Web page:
Working With a Collection Agency

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Working With a Collection Agency

Not many people ever think of what it would be like working with a collection agency. Due to the nature of this work, it is a job where you often get very rude answers and people hang up on you when you call them. They do not realize that you, as a person working for a collection agency, do not have anything personal against them and that you are just doing your job.

What Does It Mean to Work with a Collection Agency?

Working with a collection agency means that you are working for a creditor, trying to collect on a debt. The agency is separate from the creditor, but it might also buy debts that a creditor has written off as uncollectible. The debt is still valid and does show up on the credit record of the person who didn't pay. Most credit agencies, though, work as third party collections, which means they are contracted by the creditor to collect on bills for them.

When you are working with a collection agency, the main means of corresponding with delinquent debtors is through letters and telephone conversations. Most of the time the first correspondence is through the mail, which has a friendly tone and a gentle reminder. It is when several of these letters are ignored that you have to start calling and this is where you sometimes have to take a lot of abuse.

When you send out a letter from the collection agency, the recipient has the right to dispute the claim. The letter also has to obtain the credit information from the creditor and a list of actions that the agency can take in the process of collecting on the debt. Although most recipients do pay when they receive the first letter, others may take a threatening stance toward you. They don't realize that evasive or hostile action only makes it worse on themselves.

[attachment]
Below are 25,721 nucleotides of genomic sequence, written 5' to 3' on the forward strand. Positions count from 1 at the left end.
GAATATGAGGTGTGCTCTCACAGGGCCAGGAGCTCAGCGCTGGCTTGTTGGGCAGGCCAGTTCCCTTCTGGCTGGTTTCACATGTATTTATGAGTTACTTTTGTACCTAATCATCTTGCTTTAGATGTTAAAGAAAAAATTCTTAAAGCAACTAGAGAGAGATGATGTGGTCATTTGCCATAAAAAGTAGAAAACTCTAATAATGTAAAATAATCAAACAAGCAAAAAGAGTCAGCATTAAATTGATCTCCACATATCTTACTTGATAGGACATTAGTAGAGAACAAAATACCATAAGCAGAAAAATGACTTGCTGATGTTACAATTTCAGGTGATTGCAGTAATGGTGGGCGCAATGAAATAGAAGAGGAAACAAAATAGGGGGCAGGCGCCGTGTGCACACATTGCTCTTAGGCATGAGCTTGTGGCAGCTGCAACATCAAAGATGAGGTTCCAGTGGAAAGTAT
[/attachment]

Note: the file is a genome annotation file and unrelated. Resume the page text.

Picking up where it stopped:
You might spend most of your day on the telephone when you are working with a collection agency. In some cases, the more money you collect this way means bonuses and although you might be reticent at first to deal with hostile debtors, eventually it becomes routine. However, there are some things that you are not allowed to do when you call a debtor regarding an outstanding bill. If you call and the person you want is not at home, you cannot leave a message regarding the reason for the call. The same thing applies if you get voice mail or an answering machine. You can leave a name and toll free number for the person to call you back if you wish.

When speaking with a debtor, you usually have a script to follow. There are also answers for you to use depending on the debtor's responses, so you don't have to get personally involved. This also makes it easier to terminate the conversation when you feel that you are not getting anywhere and you make notes in the debtor's file. This information is used to help determine the next course of action.

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